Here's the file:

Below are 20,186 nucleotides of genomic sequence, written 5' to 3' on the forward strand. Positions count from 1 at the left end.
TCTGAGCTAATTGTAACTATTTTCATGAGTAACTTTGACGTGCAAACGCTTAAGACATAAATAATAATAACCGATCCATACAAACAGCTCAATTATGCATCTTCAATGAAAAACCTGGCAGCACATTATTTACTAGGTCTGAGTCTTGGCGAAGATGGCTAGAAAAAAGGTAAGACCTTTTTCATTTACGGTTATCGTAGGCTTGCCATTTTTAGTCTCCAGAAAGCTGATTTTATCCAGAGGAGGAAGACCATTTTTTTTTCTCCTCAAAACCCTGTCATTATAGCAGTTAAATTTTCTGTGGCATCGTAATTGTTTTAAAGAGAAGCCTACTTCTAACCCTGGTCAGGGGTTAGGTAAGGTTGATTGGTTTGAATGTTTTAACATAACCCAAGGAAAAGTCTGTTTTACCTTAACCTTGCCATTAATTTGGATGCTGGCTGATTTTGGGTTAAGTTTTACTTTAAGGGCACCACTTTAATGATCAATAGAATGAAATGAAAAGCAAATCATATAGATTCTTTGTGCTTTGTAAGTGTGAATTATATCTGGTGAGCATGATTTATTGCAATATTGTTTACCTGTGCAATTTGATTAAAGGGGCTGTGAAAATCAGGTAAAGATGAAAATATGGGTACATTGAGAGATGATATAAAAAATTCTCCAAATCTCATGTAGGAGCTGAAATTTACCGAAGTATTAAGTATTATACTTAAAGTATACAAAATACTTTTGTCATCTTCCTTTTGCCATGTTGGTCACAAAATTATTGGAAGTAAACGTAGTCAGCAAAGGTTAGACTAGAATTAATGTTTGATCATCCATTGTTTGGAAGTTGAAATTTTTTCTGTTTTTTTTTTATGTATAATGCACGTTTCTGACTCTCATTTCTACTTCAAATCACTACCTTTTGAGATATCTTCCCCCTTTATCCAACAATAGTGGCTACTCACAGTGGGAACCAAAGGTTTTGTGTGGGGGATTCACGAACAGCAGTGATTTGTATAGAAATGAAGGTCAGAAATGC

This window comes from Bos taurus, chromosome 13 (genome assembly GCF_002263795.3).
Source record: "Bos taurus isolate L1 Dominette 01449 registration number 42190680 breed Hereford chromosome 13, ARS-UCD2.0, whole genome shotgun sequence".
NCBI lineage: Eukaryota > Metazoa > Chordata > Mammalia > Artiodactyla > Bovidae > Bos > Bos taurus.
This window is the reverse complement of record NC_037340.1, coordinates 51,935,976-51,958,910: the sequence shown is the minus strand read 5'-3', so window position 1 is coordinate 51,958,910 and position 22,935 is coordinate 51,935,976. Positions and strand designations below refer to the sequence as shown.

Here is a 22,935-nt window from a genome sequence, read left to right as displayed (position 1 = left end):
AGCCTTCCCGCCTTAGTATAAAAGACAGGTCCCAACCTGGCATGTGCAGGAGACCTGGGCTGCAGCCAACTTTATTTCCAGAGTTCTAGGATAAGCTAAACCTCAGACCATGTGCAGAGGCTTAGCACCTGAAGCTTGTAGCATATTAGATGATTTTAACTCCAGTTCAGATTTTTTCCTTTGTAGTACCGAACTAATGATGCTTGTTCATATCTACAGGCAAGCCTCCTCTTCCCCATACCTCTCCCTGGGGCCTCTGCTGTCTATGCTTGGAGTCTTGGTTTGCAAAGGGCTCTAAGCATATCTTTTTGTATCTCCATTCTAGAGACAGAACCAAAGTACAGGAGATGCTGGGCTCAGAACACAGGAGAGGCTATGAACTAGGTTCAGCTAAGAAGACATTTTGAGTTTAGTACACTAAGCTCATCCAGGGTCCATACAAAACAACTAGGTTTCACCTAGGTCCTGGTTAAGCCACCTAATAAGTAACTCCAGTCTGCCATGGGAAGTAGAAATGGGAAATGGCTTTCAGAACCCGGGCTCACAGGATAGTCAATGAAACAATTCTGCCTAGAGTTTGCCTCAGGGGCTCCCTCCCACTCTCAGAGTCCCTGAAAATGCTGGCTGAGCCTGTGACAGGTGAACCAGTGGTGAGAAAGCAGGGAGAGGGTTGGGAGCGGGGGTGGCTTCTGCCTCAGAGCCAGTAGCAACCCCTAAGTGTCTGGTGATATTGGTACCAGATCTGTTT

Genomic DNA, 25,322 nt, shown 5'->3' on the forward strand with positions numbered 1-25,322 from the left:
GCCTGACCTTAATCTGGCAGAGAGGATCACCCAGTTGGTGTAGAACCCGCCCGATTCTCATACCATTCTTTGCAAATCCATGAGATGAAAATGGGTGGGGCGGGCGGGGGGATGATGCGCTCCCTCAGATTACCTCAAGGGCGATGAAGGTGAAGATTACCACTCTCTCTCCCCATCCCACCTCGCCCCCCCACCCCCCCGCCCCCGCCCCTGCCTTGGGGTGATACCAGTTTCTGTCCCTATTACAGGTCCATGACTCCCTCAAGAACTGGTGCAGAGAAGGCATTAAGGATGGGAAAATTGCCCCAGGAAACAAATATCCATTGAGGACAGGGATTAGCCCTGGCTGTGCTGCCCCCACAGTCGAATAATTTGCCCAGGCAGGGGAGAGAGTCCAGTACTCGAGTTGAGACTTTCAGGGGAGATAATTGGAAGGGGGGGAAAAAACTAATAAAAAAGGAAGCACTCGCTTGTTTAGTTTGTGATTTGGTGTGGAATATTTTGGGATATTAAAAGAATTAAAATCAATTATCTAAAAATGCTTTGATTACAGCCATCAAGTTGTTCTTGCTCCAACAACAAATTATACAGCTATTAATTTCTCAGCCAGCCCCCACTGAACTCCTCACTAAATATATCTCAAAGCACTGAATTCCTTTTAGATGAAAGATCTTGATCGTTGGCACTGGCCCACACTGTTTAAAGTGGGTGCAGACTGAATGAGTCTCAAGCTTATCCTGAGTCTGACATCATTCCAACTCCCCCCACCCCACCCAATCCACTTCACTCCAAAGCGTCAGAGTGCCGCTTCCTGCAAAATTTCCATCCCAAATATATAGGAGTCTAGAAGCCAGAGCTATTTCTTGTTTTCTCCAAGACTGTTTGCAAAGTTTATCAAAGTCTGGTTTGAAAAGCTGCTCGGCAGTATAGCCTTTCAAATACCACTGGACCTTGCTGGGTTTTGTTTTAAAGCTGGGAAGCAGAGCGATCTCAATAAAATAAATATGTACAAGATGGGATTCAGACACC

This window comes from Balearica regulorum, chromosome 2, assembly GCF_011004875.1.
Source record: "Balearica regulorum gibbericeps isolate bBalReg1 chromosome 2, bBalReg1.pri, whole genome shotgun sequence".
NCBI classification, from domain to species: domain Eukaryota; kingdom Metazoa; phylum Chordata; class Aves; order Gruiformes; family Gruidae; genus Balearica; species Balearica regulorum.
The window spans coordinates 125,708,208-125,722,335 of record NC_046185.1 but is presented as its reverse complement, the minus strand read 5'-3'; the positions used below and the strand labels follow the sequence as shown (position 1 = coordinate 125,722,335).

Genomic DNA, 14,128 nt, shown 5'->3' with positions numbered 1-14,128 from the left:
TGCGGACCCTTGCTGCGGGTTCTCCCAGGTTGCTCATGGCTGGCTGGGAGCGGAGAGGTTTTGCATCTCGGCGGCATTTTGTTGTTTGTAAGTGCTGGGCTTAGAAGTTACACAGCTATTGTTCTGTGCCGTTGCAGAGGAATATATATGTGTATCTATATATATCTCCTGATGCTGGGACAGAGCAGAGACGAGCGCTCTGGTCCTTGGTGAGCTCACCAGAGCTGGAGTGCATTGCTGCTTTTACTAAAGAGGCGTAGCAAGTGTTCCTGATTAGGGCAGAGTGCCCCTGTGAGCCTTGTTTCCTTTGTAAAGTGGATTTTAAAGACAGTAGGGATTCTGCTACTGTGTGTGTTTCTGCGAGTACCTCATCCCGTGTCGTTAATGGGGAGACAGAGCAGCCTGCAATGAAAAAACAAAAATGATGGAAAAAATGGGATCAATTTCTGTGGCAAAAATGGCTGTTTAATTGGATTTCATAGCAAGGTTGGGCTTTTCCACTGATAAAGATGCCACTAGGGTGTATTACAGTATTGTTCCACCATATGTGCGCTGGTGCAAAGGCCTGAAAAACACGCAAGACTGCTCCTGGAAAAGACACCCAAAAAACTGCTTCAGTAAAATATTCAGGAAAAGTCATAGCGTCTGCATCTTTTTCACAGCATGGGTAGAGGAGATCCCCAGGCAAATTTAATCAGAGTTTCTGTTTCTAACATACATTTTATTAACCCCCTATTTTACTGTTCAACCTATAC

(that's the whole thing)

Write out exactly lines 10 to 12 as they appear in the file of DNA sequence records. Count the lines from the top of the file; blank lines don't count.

GCCTGACCTTAATCTGGCAGAGAGGATCACCCAGTTGGTGTAGAACCCGCCCGATTCTCATACCATTCTTTGCAAATCCATGAGATGAAAATGGGTGGGGCGGGCGGGGGGATGATGCGCTCCCTCAGATTACCTCAAGGGCGATGAAGGTGAAGATTACCACTCTCTCTCCCCATCCCACCTCGCCCCCCCACCCCCCCGCCCCCGCCCCTGCCTTGGGGTGATACCAGTTTCTGTCCCTATTACAGGTCCATGACTCCCTCAAGAACTGGTGCAGAGAAGGCATTAAGGATGGGAAAATTGCCCCAGGAAACAAATATCCATTGAGGACAGGGATTAGCCCTGGCTGTGCTGCCCCCACAGTCGAATAATTTGCCCAGGCAGGGGAGAGAGTCCAGTACTCGAGTTGAGACTTTCAGGGGAGATAATTGGAAGGGGGGGAAAAAACTAATAAAAAAGGAAGCACTCGCTTGTTTAGTTTGTGATTTGGTGTGGAATATTTTGGGATATTAAAAGAATTAAAATCAATTATCTAAAAATGCTTTGATTACAGCCATCAAGTTGTTCTTGCTCCAACAACAAATTATACAGCTATTAATTTCTCAGCCAGCCCCCACTGAACTCCTCACTAAATATATCTCAAAGCACTGAATTCCTTTTAGATGAAAGATCTTGATCGTTGGCACTGGCCCACACTGTTTAAAGTGGGTGCAGACTGAATGAGTCTCAAGCTTATCCTGAGTCTGACATCATTCCAACTCCCCCCACCCCACCCAATCCACTTCACTCCAAAGCGTCAGAGTGCCGCTTCCTGCAAAATTTCCATCCCAAATATATAGGAGTCTAGAAGCCAGAGCTATTTCTTGTTTTCTCCAAGACTGTTTGCAAAGTTTATCAAAGTCTGGTTTGAAAAGCTGCTCGGCAGTATAGCCTTTCAAATACCACTGGACCTTGCTGGGTTTTGTTTTAAAGCTGGGAAGCAGAGCGATCTCAATAAAATAAATATGTACAAGATGGGATTCAGACACC

This window comes from Balearica regulorum, chromosome 2, assembly GCF_011004875.1.
Source record: "Balearica regulorum gibbericeps isolate bBalReg1 chromosome 2, bBalReg1.pri, whole genome shotgun sequence".